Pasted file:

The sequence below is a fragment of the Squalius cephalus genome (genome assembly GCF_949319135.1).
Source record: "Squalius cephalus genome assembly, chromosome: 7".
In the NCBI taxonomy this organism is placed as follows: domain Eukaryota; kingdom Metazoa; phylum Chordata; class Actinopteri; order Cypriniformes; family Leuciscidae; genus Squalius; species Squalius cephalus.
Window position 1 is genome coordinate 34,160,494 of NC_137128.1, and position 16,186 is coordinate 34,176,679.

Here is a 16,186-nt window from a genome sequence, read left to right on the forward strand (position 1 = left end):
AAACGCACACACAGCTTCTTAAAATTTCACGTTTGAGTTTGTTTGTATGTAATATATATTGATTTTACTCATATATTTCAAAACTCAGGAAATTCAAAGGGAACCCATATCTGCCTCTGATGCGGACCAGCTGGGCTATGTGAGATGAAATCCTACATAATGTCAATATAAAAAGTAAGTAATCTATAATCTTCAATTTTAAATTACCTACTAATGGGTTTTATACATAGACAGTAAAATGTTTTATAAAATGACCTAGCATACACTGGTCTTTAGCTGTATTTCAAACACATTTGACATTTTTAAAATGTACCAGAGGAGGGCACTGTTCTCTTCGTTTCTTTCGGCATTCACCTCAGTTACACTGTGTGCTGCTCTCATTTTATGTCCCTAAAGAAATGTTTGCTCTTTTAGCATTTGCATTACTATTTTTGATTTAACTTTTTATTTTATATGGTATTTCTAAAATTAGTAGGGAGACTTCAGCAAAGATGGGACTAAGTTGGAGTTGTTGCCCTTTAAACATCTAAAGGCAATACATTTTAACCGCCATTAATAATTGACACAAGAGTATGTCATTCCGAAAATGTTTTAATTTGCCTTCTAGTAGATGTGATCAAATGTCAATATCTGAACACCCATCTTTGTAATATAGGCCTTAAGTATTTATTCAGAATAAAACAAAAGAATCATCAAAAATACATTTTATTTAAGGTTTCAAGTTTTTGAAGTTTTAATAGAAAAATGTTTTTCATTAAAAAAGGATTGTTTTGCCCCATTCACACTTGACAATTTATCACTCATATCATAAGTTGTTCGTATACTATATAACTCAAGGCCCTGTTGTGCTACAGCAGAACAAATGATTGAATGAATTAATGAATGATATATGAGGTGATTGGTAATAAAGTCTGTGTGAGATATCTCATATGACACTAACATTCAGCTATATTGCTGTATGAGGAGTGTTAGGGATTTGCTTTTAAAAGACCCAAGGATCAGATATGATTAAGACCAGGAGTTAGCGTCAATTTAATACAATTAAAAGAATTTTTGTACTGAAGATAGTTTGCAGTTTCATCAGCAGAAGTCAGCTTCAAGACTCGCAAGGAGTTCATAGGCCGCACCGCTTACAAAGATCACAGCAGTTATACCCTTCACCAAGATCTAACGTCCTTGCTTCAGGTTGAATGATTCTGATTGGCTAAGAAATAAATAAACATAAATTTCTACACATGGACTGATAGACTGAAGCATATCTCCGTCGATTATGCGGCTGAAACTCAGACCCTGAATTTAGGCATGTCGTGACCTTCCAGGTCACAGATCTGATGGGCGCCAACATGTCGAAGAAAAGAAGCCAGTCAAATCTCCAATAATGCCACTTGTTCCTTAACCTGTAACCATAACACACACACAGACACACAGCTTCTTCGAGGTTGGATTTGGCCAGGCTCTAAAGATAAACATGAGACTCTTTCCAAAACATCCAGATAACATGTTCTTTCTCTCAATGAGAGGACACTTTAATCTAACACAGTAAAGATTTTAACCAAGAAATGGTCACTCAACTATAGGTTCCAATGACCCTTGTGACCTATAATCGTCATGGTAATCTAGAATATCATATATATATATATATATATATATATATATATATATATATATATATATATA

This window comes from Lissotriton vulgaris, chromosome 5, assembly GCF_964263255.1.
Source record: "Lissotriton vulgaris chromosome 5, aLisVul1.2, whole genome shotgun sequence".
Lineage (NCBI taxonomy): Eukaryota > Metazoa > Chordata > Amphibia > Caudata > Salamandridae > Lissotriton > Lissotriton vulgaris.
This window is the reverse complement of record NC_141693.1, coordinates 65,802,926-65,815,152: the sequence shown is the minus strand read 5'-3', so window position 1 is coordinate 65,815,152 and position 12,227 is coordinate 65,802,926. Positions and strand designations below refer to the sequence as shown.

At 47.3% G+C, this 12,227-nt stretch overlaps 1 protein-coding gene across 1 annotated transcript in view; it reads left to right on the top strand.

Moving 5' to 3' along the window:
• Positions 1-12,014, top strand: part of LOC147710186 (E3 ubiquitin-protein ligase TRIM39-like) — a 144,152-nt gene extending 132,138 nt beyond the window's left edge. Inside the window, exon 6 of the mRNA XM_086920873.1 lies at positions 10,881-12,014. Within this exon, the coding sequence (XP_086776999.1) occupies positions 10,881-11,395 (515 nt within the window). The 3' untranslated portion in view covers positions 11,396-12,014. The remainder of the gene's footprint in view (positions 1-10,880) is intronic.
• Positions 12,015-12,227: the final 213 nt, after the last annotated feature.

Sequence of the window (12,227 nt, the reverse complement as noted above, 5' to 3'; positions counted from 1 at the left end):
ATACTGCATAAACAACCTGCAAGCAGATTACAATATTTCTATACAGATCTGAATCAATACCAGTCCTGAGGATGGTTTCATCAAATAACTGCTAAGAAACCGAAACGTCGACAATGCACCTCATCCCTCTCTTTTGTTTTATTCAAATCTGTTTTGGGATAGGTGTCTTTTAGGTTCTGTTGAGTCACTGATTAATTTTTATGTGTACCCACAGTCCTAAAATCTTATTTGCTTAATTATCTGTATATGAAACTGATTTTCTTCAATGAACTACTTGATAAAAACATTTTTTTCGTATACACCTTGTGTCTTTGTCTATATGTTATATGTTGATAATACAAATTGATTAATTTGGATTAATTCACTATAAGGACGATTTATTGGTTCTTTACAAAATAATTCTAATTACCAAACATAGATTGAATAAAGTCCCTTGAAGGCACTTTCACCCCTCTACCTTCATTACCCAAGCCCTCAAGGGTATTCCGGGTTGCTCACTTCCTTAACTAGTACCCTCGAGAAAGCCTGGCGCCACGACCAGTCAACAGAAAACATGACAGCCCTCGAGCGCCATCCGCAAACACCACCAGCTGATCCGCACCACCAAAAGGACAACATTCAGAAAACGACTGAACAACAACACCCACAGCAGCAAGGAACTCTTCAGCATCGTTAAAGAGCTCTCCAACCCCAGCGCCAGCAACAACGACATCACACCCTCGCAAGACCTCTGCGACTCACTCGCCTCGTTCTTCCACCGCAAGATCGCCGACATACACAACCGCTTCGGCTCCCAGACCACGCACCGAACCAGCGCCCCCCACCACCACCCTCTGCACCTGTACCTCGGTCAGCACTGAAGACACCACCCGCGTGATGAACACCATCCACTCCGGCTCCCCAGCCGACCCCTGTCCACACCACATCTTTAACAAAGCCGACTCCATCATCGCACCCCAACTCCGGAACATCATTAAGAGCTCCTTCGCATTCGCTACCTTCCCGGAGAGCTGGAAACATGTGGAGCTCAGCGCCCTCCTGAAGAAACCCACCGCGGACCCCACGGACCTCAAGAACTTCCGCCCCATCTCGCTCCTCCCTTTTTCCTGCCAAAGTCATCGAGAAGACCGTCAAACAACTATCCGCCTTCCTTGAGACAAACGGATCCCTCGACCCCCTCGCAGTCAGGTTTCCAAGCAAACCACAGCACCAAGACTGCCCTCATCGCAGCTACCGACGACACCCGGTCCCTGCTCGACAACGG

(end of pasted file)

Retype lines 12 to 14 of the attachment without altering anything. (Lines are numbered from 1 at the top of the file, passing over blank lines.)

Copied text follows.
Moving 5' to 3' along the window:
• Positions 1-12,014, top strand: part of LOC147710186 (E3 ubiquitin-protein ligase TRIM39-like) — a 144,152-nt gene extending 132,138 nt beyond the window's left edge. Inside the window, exon 6 of the mRNA XM_086920873.1 lies at positions 10,881-12,014. Within this exon, the coding sequence (XP_086776999.1) occupies positions 10,881-11,395 (515 nt within the window). The 3' untranslated portion in view covers positions 11,396-12,014. The remainder of the gene's footprint in view (positions 1-10,880) is intronic.
• Positions 12,015-12,227: the final 213 nt, after the last annotated feature.